Southern Gardening: Still time to plant and enjoy summer pentas


Swallowtail butterflies are fans of pentas, so be sure to include some in your garden to attract these beauties.

Swallowtail butterflies are fans of pentas, so be sure to include some in your garden to attract these beauties. Photo by: Gary Bachman/MSU Extension


Gary Bachman



We're already into our September garden, and lots of great things are going to happen.


As temperatures finally start to moderate -- my fingers are crossed -- most of our summer flowering annuals that look ragged after surviving the heat and humidity will start to perk up. I think of this as our flowering annuals getting their second wind.


We're also going to witness a couple of big migrations cruising through our landscapes.



The hummingbirds have started their fall migration, and they will certainly enjoy our hummingbird feeders. Make sure they're refreshed every three or four days with the easy-to-make hummer food: one part sugar and four parts water.


The other migration will be Monarch butterflies, what I call America's butterfly. I will talk about Monarchs next week.


But today, I want to share information about the penta, a flowering plant that attracts hummingbirds and all sorts of butterflies.


Penta blooms are produced from spring until frost in the fall in clusters of five-petaled flowers. It's common for each penta plant to have up to 20 clusters of flowers at any given time.


The name "penta" comes from the Latin meaning five, since each small flower has five petals. In fact, the star-like reference continues, as one common name for pentas is Egyptian Star Cluster. There are many color selections available, including deep rose, white, blush, deep pink, light lavender, lavender and red. Pentas produce their flowers all summer long.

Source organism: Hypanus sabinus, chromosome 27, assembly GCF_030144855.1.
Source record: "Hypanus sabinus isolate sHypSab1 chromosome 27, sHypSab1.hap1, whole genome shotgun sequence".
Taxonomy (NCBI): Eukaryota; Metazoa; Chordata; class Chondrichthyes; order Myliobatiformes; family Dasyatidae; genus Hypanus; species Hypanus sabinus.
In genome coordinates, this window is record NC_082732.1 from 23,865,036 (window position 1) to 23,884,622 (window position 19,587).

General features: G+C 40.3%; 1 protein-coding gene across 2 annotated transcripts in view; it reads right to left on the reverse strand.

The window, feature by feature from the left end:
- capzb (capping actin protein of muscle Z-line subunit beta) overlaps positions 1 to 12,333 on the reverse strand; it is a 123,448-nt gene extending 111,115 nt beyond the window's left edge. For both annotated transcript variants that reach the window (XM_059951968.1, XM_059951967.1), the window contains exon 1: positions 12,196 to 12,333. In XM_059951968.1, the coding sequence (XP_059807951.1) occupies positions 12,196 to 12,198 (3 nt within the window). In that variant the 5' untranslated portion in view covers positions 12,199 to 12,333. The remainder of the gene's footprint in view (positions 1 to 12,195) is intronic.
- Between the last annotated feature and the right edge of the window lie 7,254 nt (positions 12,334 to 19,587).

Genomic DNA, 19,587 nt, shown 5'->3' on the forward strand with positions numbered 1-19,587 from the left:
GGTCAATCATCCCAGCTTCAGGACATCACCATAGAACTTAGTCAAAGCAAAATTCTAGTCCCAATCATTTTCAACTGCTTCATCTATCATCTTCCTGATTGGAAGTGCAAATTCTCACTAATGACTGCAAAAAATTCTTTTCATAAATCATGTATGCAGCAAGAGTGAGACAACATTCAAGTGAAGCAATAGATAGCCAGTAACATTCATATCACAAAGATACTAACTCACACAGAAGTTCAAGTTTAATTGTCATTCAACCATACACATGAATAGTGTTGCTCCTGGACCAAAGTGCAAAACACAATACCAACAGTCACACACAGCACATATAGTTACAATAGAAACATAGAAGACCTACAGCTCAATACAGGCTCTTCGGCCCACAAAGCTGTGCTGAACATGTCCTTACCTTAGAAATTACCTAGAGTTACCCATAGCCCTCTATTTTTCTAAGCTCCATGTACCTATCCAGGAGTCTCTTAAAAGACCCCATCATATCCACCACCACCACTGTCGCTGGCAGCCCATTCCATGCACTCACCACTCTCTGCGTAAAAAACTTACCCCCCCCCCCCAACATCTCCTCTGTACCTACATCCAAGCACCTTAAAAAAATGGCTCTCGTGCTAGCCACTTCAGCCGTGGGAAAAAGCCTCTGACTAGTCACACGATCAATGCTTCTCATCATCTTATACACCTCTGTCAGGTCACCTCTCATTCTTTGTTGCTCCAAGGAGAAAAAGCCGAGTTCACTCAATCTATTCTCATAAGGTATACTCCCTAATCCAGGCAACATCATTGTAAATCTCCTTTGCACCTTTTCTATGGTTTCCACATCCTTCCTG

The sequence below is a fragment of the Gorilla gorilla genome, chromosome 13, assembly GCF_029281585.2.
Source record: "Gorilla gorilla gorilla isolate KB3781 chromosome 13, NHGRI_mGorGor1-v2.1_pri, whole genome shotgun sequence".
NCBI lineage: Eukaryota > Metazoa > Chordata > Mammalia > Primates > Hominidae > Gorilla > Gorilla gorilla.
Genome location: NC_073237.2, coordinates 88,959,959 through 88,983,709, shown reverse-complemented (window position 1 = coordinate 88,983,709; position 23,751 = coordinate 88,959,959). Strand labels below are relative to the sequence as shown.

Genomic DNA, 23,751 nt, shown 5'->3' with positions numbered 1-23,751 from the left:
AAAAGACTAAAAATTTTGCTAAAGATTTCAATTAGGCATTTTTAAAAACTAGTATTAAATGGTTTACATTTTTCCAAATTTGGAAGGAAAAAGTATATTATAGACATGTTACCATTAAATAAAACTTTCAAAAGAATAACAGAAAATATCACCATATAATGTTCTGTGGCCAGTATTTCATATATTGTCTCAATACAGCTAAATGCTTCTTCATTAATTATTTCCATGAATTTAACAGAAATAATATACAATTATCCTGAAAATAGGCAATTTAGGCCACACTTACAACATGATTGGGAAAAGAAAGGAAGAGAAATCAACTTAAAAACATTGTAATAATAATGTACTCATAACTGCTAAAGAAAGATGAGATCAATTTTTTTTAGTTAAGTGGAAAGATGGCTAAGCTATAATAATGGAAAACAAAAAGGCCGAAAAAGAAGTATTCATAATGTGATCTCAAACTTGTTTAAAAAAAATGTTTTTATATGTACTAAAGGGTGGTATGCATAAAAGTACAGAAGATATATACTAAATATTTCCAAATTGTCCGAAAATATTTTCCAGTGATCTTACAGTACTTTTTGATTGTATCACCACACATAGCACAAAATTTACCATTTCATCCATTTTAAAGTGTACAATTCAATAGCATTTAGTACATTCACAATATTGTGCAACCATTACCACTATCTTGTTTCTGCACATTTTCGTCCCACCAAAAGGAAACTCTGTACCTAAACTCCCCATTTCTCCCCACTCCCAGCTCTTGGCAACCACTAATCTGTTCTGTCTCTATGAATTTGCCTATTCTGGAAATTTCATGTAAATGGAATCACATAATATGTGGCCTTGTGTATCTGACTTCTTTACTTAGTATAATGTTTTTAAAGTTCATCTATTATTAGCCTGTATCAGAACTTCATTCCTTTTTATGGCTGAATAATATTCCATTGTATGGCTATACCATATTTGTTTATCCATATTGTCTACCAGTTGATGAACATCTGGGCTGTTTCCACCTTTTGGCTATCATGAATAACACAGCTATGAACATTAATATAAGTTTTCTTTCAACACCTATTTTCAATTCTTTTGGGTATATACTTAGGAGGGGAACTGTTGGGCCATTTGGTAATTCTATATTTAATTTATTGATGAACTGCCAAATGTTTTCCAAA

A favorite penta for well over a decade has been the 2001 Mississippi Medallion winner Butterfly penta. Other great performing series are the Lucky Star, Glitterati, Honey Cluster and Graffiti.


When growing pentas, good drainage is important, so plant in raised landscape beds or containers.


You must deadhead pentas, as these plants are not self-cleaning. Deadheading the spent flower clusters will promote more flowering later in the summer. It may seem like work on a hot summer day, but this time of year, you'll be rewarded with a beautiful fall color display.


I recently made an observation about pentas for the landscape, and it revolves around color selection. Pentas are available in wonderful colors, but my favorites are the pink varieties. It seems I'm not the only one who likes the pink selections.


While we were shooting the September Southern Gardening TV segments, I was watching swallowtail butterflies visit a bed of different-colored pentas. They were all on the pink varieties, so I would walk over and flush them off the plants. The butterflies always went back to other pink pentas.


I mentioned the need to deadhead spent pentas, but here's a better suggestion. Bring blooms indoors as cut flowers. Penta flower clusters make a great addition to any summer fresh arrangement to enjoy in the house.


The garden centers I visited this past weekend had great-looking pentas ready for gardeners to take home and enjoy in our late summer landscapes.


Gary Bachman is an Extension and research professor of horticulture at the Mississippi State University Coastal Research and Extension Center in Biloxi and hosts Southern Gardening television and radio programs. Contact him at [email protected]




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